“Blessed are the poor in spirit, for theirs is the kingdom of heaven,” says Jesus. The saints are not rich in

spirit. They don’t come to God with their own righteousness, with something to boast about. We come

before God with the awareness of our ongoing sinfulness and spiritual poverty. But in our ongoing

struggle against our sinful flesh we have the kingdom of heaven. That’s because our righteousness, our

spiritual riches, are outside of us. Jesus is our “wisdom form God, righteousness, sanctification, and

redemption.” (1 Corinthians 1:30) We have no righteousness in ourselves that could save us. We

possess the righteousness of God through faith in Jesus. We believe that all Jesus is and has done is for

us.

But we believe that in the midst of sin’s raging and storming within us. That is why Jesus says, “Blessed

are those who mourn, for they will be comforted.” We mourn because we are constantly afflicted by our own sinfulness and unbelief. In addition we live in a world of death and suffering. We long for the day when we will be in Paradise and the Lord Himself will “wipe every tear from our eyes.” (Rev. 7)

 

And so throughout the beatitudes Jesus describes the saints not as living what might be called a “victorious life”, but as living with weakness and suffering. We are blessed in the midst of that weakness. In fact Jesus says we should rejoice in our weakness. “Blessed are you when others revile you and persecute you and utter all kinds of evil against you falsely on my account. Rejoice and be glad, for your reward is great in heaven, for so they persecuted the prophets who were before you.” (Matthew 5:11-12) It’s one thing to bear with weakness and suffering, and something else to rejoice in it. But Jesus says to rejoice in weakness and suffering. It is not a sign that you are not a saint; it is the normal experience of saints.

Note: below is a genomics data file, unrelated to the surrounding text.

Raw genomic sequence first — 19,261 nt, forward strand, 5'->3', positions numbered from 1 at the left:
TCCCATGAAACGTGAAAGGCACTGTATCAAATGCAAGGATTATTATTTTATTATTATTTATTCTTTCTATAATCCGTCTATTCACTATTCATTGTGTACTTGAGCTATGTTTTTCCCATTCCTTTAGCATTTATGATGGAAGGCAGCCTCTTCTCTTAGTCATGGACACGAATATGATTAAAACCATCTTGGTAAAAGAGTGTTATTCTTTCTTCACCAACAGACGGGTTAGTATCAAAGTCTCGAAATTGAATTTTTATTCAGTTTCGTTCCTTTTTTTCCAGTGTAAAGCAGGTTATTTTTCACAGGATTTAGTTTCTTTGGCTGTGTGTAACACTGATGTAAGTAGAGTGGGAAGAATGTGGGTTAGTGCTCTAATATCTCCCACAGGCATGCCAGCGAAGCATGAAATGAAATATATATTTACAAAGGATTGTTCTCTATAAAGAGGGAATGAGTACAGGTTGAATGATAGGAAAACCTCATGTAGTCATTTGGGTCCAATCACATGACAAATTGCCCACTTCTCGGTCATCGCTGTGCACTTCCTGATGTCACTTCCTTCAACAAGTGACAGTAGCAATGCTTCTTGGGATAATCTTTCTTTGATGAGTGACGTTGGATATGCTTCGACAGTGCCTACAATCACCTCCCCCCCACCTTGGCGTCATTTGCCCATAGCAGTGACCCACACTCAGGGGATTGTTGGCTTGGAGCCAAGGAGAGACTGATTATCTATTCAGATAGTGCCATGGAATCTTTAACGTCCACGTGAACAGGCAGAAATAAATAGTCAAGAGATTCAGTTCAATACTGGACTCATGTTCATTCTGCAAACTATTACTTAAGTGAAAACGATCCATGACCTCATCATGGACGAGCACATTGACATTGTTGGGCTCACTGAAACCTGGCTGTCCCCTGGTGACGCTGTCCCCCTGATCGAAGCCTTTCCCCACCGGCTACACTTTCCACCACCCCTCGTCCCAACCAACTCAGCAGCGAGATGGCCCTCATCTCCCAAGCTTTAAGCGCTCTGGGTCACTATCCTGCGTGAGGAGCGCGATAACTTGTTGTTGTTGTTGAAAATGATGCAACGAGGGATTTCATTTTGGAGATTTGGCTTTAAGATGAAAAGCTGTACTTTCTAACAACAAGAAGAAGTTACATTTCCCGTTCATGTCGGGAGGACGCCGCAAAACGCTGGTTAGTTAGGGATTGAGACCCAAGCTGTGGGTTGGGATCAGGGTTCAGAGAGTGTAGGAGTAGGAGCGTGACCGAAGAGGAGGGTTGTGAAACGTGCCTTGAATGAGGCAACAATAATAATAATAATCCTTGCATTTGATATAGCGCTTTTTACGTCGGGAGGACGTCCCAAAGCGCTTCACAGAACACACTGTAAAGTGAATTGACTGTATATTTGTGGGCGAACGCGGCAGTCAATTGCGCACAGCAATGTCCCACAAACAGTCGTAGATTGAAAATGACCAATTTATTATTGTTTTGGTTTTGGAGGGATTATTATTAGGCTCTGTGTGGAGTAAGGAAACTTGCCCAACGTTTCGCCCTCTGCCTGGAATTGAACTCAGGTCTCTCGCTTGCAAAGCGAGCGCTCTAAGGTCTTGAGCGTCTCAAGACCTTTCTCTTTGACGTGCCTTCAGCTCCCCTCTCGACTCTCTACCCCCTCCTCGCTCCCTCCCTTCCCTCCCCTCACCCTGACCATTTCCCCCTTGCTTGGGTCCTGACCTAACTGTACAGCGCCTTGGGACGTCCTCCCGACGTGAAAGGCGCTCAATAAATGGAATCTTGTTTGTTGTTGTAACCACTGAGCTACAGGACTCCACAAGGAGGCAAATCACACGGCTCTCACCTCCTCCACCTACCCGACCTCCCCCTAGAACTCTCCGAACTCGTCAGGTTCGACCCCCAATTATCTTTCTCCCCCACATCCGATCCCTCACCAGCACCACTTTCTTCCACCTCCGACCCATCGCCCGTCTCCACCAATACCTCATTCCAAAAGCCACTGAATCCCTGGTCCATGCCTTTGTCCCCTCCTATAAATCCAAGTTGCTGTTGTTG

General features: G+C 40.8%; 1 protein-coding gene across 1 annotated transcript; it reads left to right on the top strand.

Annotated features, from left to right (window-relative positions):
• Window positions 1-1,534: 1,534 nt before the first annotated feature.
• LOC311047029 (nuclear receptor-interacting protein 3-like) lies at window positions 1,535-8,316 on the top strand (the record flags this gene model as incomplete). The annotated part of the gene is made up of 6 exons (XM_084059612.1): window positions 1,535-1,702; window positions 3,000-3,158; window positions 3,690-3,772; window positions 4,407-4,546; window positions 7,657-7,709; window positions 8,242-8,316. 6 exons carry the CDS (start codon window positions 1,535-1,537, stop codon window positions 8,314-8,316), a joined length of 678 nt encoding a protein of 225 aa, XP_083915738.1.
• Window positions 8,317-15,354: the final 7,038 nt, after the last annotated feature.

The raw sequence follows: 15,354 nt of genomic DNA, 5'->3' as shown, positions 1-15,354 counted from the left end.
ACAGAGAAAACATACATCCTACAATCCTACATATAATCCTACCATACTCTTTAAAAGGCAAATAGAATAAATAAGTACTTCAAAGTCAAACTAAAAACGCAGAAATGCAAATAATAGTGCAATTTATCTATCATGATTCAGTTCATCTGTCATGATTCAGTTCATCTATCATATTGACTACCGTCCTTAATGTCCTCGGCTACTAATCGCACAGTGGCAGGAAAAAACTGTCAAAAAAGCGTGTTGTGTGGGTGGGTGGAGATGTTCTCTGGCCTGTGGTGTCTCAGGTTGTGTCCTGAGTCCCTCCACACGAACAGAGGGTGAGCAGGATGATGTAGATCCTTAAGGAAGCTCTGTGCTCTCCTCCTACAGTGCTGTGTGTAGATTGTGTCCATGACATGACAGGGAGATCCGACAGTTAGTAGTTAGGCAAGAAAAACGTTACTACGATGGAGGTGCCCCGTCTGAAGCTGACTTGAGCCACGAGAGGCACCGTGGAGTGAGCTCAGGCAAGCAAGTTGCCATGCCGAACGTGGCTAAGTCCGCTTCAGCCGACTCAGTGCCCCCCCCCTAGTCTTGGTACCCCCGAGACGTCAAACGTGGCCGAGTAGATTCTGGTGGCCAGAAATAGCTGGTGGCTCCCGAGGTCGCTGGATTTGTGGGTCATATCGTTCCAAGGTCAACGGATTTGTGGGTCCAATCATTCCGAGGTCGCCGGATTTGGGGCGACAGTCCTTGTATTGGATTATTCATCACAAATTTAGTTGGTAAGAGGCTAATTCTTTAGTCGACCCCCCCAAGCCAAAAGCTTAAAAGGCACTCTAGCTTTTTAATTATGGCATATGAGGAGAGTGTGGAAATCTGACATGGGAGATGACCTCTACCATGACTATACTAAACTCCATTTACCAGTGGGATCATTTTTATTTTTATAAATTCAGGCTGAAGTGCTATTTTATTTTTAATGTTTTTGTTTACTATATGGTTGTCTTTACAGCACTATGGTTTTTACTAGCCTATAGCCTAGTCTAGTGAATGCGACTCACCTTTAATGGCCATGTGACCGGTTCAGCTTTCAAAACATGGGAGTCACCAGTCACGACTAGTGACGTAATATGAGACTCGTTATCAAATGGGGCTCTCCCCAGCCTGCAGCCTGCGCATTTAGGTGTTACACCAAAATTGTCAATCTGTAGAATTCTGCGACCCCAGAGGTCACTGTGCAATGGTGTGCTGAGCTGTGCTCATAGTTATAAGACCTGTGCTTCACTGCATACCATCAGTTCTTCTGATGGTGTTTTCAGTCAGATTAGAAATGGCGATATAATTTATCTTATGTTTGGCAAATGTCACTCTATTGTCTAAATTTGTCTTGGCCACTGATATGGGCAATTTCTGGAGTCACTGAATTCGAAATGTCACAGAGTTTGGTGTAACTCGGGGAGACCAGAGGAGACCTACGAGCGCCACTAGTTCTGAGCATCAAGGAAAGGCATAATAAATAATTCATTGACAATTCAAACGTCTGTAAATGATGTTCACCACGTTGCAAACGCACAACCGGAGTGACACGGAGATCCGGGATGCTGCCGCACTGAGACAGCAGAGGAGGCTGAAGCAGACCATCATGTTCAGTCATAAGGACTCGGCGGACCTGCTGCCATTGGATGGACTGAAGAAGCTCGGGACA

There should be no surprise in this if we thought according to faith in Christ and not according to the flesh. Because what happened to the Holy and Righteous One, Jesus? He exemplified these beatitudes. He was poor in spirit because He bore the sins of the world. Look at Him going down to the Jordan to be baptized with sinners. Look at Him in agony in Gethsemane and crying out, “My God, why hast Thou forsaken Me?” from the cross. He was meek and lowly in heart, so meek that He would not cast away the most unworthy sinner but invites them to come to Him so that He may stoop down and wash their feet. He was pure in heart, as no sinners are except through faith in Him. He, the Son of God, was the peacemaker, because He made peace with God for us by His suffering and the shedding of His blood. And He was persecuted for righteousness. Because as He fulfilled the Law for us and gave righteousness to the sinful and lost, the leaders of the Jews reviled Him and spoke all manner of evil against Him until finally they had Him put to death as a criminal, as a blasphemer.